Yesterday the second female Premier of NSW was sworn in and apparently it took only about 15 minutes for the press to get to this;

Journalist: Julia Gillard was prime minister and she copped a lot of questions about her marriage status and her child status, many of them unfairly. How prepared are you for those sorts of questions?

Berejiklian: I have been in public life for a long time. I have been a senior minister for six years. I am ready for anything.

Journalist: So was Julia Gillard and she did get questions about it, and there will be questions about it. Are you prepared for those questions?

Berejiklian: Sure, ask me one.

Journalist: The obvious question is do you think this is a disadvantage politically, because people have kids and they have families and people identify with that like they did with Morris Iemma…

Many people responded in surprise that this is still an issue today. Why should it matter if a female is single and childless? Doesn’t it just depend on her competence?

But I wasn’t surprised at all.

Single childless women, in my opinion, is still a taboo topic even in a progressive society like Australia. There are many people in our society including the media who simply don’t know how to box women who don’t have children. Where do they fit exactly?

I’m still not sure what is going on here. Are we a threat to the status quo? Do we disturb the normal rhythms of our world? Perhaps we are victims to be pitied? Or there’s that classic line, maybe we are just not “maternal” enough. My personal favourite however, is the suggestion that we have put our careers before our ultimate calling- motherhood and are now suffering the consequences. So we are seen as selfish.

Even the word “childless” has its difficulties. It implies a negative. We are defined by what we do not have.  The more frequently used “childfree” has problems too because it conveys that children are a burden.

Of course our society sends out mixed messages on motherhood too. Mothers are made to feel guilty, they are dismissed and worshipped in our society all at the same time.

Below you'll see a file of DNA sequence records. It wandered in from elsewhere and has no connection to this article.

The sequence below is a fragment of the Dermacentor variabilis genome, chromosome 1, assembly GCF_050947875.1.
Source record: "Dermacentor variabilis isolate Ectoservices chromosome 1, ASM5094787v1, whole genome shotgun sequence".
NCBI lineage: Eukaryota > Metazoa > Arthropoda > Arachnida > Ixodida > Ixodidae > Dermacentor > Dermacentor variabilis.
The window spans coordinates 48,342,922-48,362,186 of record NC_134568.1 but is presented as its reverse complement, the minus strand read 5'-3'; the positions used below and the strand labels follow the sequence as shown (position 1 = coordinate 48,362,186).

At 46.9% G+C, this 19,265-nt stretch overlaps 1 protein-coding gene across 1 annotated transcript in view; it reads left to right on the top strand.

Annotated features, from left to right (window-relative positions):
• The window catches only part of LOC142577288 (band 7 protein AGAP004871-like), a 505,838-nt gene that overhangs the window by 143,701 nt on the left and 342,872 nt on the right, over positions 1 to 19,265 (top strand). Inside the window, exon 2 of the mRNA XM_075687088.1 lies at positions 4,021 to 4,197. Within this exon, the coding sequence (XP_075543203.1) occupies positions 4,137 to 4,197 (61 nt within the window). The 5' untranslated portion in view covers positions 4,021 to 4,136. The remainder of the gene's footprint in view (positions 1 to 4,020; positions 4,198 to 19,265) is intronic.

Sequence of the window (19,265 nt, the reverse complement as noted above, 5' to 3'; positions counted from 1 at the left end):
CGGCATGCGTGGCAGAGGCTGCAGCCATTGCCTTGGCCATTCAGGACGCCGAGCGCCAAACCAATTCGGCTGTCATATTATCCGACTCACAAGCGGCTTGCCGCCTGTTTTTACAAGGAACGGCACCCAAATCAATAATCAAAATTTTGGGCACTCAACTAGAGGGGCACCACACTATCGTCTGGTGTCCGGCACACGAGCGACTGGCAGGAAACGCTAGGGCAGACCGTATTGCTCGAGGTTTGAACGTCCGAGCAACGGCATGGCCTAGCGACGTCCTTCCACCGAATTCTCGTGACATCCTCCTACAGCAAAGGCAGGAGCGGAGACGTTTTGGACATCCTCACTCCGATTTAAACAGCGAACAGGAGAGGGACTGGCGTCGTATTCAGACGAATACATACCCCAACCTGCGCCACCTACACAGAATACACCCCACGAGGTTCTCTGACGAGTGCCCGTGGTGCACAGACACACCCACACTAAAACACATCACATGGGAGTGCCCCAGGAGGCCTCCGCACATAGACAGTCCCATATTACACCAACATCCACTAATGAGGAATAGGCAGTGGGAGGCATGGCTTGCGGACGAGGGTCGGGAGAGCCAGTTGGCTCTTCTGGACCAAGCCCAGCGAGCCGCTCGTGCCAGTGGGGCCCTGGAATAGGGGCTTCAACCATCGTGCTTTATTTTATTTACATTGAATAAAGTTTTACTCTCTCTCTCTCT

But single, childless women are just completely confusing according to many people.

What I am grateful for is that there has been a huge pushback in our community regarding this journalist’s boring and predictable question. I’m also glad that we have a premier who seems competent to handle the criticism that she will probably get around her status in the future.

This is criticism that Mike Baird never got even though the was announcing policies in NSW to mitigate violence against women. How does he know what it’s like to be a woman? Moreover, Bob Carr was not questioned about his childless status when he was elected Premier.

The newly appointed Premier’s response to the question put to her, centred around her love of family, a quick philosophical reflection on the way that life doesn’t always turn out the way we sometimes wish for, and a focus on her team who will complement her. That’s the way it should be. She’s smart.

When I saw her walk up parliament stairs with her father, mother and sisters, I enjoyed seeing an alternative to the usual nuclear family images that are constantly placed before our eyes. May we see more of people who have chosen or simply reflect different lifestyles on our public platforms because they have a lot to contribute. They can speak up for the segments of our society which are often marginalised.

I wish her all the best and hope she is judged and scrutinised for her ability to run our State with compassion, justice, wisdom and good leadership.

Because that’s what actually matters.